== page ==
(Tampa, June 25, 2010) Attendees of the Atheist Alliance International and Humanist Canada 2010 North American Convention will get an exclusive sneak preview of the International Freethought Film Festival.
This week, the Freethought Film Festival Foundation (FFFF) partnered with Atheist Alliance International (AAI) and Humanist Canada (HC), and committed as a convention sponsor of the AAI-HC 2010 North American Convention. The non-profit, educational organization, whose mission is to “promote reason, critical thinking and freedom of inquiry through the medium of film”, will be presenting an exclusive sneak preview of the International Freethought Film Festival. The founder and director of the Freethought Film Festival Foundation, Andrea Steele, will give an introduction of the organization to convention atten-dees; followed by a screening of the film, “The Evangelist”. The independent feature film was submitted to the International Freethought Film Festival for consideration, and was an early selection of the judges.
“The Evangelist” is director Nate Chapman‟s first feature film. He describes the film as follows: “At the heart of „The Evangelist‟ is a yearning for more communication between the religious and liberal free-thinkers. Neither taking sides or making value statements, the film pits the two groups together and il-lustrates the dangers of intolerance. Danny is a fixture of Provincetown, a very eccentric and countercul-tural community, while Gideon is a self-serious, fundamentalist. Gideon and Danny are both stubborn and resigned in their ways, acting on their own behalf rather than trying to understand each other.”
In addition to the sneak preview, FFFF will also be among the exhibitors at the AAI-HC 2010 North Ameri-can Convention, which will take place in Montreal, QC Canada, from October 1st-3rd, 2010. The FFFF booth will be tended by both Steele, and FFFF board member, Judi Green, and information about the In-ternational Freethought Film Festival will be available. The film festival is scheduled to take place in Tampa, Florida on Friday the 13th of May, 2011.
Steele states, “The International Freethought Film Festival is different from anything that has ever been done within the freethought movement. It‟s an event with the potential of gaining interest from the gen-eral public, as well as those who are already aware of the freethought community. It‟s a celebration of the artistic expression of freethought ideas, which tends to be forgotten, since the movement traditionally focuses on promoting science and literature. Art is a part of „The Good Life‟, and I hope that we can get the message across to convention attendees that freethought expression through the art of filmmaking is not limited to documentaries. It can be rich with symbolism that exercises the mind as much as a mathematical equation, and entertaining at the same time. „The Evangelist‟ demonstrates this beauti-fully.”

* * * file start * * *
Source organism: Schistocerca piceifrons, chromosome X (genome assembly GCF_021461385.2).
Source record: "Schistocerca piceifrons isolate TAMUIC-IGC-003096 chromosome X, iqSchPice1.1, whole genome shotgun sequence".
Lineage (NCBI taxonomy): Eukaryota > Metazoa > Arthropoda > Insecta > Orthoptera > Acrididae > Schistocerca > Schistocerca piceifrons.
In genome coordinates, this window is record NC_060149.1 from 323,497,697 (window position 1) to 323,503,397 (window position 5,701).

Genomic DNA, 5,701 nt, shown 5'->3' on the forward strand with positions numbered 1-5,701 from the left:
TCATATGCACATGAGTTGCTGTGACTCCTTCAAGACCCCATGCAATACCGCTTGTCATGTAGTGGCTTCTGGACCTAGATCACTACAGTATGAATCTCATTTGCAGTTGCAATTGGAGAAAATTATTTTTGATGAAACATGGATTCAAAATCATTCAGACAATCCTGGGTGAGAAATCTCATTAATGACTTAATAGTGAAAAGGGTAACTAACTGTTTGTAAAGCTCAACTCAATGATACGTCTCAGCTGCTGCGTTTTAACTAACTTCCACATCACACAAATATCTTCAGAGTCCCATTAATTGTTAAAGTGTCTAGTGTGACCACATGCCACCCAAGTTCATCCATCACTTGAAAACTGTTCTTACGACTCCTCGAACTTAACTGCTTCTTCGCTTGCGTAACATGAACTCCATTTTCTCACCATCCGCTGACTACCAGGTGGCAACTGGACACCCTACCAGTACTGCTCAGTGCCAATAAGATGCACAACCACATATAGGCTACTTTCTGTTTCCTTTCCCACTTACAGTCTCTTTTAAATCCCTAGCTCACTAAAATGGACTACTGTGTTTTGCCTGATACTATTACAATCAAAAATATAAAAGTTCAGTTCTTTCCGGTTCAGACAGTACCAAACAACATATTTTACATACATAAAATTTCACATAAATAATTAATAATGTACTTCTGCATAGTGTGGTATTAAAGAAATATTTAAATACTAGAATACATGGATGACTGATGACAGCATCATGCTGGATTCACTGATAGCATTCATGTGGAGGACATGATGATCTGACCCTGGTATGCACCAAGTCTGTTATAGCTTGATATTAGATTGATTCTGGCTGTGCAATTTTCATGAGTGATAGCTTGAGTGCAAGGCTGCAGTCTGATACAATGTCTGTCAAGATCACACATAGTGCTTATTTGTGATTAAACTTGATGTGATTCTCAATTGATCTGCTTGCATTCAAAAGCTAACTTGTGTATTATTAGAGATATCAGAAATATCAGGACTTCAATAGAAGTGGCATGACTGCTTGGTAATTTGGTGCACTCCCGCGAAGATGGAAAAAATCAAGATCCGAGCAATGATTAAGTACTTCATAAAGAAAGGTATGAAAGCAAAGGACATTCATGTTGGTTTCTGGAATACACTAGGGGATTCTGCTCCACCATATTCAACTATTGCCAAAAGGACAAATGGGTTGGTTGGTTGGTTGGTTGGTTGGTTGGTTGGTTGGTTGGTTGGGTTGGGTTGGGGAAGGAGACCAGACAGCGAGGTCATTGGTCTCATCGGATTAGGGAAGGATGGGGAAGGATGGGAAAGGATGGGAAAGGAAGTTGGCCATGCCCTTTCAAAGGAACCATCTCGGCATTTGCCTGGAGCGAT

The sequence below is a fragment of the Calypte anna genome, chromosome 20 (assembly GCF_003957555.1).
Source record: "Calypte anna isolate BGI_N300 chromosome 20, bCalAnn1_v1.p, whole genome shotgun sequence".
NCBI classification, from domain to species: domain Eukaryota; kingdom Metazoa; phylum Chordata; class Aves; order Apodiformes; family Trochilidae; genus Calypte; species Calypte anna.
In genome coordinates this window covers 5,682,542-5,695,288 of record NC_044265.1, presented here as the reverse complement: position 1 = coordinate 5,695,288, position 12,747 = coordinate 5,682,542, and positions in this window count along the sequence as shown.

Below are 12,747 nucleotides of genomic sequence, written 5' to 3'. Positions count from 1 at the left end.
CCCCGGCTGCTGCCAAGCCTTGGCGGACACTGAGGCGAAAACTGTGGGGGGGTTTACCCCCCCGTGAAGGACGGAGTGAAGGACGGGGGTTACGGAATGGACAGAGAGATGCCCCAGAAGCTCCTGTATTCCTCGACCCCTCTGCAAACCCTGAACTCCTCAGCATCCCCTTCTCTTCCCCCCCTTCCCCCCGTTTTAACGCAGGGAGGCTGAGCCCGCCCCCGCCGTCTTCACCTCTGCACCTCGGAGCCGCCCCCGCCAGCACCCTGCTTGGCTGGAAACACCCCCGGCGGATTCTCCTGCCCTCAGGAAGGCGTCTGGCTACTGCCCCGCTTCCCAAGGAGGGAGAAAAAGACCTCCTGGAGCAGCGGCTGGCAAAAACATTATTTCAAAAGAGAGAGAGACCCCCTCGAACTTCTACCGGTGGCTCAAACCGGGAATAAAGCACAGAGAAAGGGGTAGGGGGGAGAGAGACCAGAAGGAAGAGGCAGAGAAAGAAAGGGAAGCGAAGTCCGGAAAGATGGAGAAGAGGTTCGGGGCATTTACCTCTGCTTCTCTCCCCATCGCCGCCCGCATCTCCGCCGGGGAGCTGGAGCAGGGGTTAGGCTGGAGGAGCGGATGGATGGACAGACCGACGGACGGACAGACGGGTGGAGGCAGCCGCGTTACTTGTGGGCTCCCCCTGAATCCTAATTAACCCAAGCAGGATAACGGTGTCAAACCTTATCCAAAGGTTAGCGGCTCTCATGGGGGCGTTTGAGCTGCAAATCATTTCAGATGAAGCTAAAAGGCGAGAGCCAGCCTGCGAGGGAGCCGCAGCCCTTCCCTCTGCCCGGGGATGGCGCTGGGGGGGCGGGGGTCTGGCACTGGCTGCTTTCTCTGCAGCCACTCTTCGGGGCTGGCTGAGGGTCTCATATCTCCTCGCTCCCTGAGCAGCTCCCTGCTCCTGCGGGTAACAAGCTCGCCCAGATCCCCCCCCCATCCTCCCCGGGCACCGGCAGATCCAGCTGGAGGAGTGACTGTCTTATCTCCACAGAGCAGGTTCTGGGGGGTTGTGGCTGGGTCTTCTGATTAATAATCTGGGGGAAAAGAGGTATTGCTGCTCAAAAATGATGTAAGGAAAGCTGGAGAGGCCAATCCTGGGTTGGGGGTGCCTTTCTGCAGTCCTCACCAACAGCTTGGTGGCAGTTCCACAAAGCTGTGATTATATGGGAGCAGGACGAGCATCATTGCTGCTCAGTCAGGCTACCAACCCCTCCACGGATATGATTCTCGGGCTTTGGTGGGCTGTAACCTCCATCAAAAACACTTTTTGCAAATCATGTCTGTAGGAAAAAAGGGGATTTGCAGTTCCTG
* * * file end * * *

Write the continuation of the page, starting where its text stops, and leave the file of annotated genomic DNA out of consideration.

# # #
Freethought Film Festival Foundation, Inc. was established in August, 2009, for the purpose of hosting an annual, International Freethought Film Festival. Its mission is to promote reason, critical thinking and freedom of inquiry through the medium of film. It is incorporated as a non-profit, charitable, educational organization, as an exempt organization under section 501(c)(3) of the United States Federal tax code.
# # #
For more information contact:
Andrea Steele Executive Director Freethought Film Festival Foundation, Inc. 888-821-1990
andrea.steele@freethoughtfilmfest.org
http://www.freethoughtfilmfest.org

Q & A after Greenpoint Screening

Here are videos from a great discussion we had with some of the people who attended our screening at The Cee Flat in Greenpoint, Brooklyn.

Discussion on Character Identification

On Gideon’s Religion

On Danny’s Sexuality (The lighting was off in this one, but against my better judgment, I am sharing it for the sake of the great comments that are very audible)

Nate’s personal experience with the gay community

The audience loved the cinematography

Screening in Greenpoint: June 19, 2010


Film Stew

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Check out this article on Film Stew about The Evangelist. Its description of the film is probably better than any I’ve ever come up with.

http://filmstew.com/showBlog.aspx?blog_id=1531

The article was also on Yahoo! movies, but it got taken down since they don’t archive their articles

The Freethinker

Freethinker is the longest-running Atheist journal in the world, operating since 1881. They recently published an article about The Evangelist along with a film by Alejandro Amenabar (director of Academy-Award Nominated The Sea Inside) called Agora, starring Rachel Weisz (The Fountain, The Constant Gardener)

http://freethinker.co.uk/2010/06/06/two-movies-for-atheists-to-watch-out-for/comment-page-1/#comment-36349